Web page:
International medical groups have assailed the prison collection practices, arguing that because condemned prisoners are not free, they cannot make truly voluntary donations. Chinese officials have said such donations are both legal and ethical. “If some criminals become aware that they have done a disservice to society and want to atone by donating their organs after death, this is something that should be encouraged, not opposed,” Dr. Huang, the Chinese vice minister, said in November.

In Israel, press coverage of the overseas transplant business and China’s harvesting of organs from executed prisoners has stirred controversy. In November, a subcommittee of the Israeli legislature opened hearings on a proposed new transplant law. Among other things, it would forbid health insurers to fund transplants in nations where there is reason to believe that organs are collected in an unethical way.

In China, amid broad debate about the failures of the health-care system, momentum has been building to reform transplant practices. In March 2006, China’s Ministry of Health published temporary rules for organ transplants. The rules, intended to apply until China’s State Council, or cabinet, weighs in, require hospitals to set up medical and ethics committees to review each transplant candidate and each operation. The rules also create a new licensing system. The ministry has been sending inspection teams around the country to review the qualifications of the 600 or so hospitals that had been performing transplants. It intends to limit organ transplants to a smaller number of reputable hospitals that can be more easily monitored.

The health ministry convened a national conference of organ-transplant practitioners in November and set out a new code of conduct for them. The code stipulates that Chinese citizens be given priority for all organ transplants. It bans transplant tourism outright, but allows for “special circumstances,” which officials said meant that foreigners who live and work in China can apply to receive transplants.

Shortly thereafter, Mr. Yaron got word in Israel that China was changing its policy on transplants for foreigners. Nothing happened for awhile, he says. A few weeks ago, he says, he was told that the operations would have to stop. He says he hopes to find a way to resume his China business soon.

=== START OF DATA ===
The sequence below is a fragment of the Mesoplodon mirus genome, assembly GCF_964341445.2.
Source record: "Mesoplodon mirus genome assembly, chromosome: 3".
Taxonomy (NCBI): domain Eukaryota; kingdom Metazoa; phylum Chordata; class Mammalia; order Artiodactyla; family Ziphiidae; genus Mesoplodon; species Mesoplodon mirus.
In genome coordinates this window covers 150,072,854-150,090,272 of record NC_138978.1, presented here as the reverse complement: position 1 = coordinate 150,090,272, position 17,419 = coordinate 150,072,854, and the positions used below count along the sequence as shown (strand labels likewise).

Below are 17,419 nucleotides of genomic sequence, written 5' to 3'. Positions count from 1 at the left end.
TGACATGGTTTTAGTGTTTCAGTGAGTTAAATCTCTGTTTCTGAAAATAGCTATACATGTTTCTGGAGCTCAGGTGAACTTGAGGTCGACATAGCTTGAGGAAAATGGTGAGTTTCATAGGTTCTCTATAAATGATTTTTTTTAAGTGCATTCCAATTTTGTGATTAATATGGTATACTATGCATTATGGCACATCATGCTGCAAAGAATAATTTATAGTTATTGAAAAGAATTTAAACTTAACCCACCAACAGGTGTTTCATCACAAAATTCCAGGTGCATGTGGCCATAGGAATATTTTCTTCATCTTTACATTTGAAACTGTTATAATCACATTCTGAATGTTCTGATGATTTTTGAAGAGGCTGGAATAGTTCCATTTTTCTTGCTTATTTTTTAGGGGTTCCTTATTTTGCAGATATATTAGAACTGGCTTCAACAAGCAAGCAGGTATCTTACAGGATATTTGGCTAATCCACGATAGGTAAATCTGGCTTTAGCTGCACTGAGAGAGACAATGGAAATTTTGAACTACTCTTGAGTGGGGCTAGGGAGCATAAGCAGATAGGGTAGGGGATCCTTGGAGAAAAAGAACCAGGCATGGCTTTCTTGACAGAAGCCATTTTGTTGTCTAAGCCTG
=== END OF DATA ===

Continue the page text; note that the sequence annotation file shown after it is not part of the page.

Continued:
China’s health ministry is now working to line up support from other agencies for permanent rules governing organ transplants that would have the backing of the full government. On March 21, the State Council approved a draft of the proposed new rules, a signal that final regulations are on the way soon.

Deng Haihua, a spokesman for the Ministry of Health, says the rules will aim to create a “fair, open, and just” system. “It can’t just be that because I have money, I get to have an organ transplant,” he says. There are no indications that China intends to reduce its reliance on organs from executed prisoners.

China’s move to limit the number of facilities performing transplants could have the unintended effect of making it even more difficult for some Chinese citizens to get transplants. Dr. Maurice Slapak, who founded the World Transplant Games Federation to publicize the benefits of organ donation, has been lobbying China to reform. He says Chinese doctors estimate that because of the temporary rules passed last year, about 2,000 fewer transplants were performed in 2006. The Ministry of Health says it doesn’t keep statistics on transplants.

The government’s regulatory push is facing resistance from hospitals and doctors who profit from transplants. It’s not yet clear whether the changes will permanently shift China’s transplant system closer to international norms.

“The Chinese have enough regulatory power to do so,” Dr. Slapak says. “The question is: What are the next steps that they’re going to take?”

Dr. Chen, the Chinese transplant surgeon, has long pushed to gain legal and medical recognition in China for the concept of brain death. Chinese hospitals declare death only when the heart stops beating — a point at which organs quickly become useless. That’s been a barrier to getting more donations. But proposed brain-death legislation is controversial, and there has been little momentum on it in recent years.

Mr. Yaron, the Israeli middleman, says he’s not concerned by the increased scrutiny of transplant tourism or by the ethical questions about China’s harvesting practices.

“The government doesn’t take people to kill just for their organs,” he says. “They’re taken from people who were punished for a crime. If that person has agreed, why not take it?”

—Nancy Shekter-Porat contributed to this article.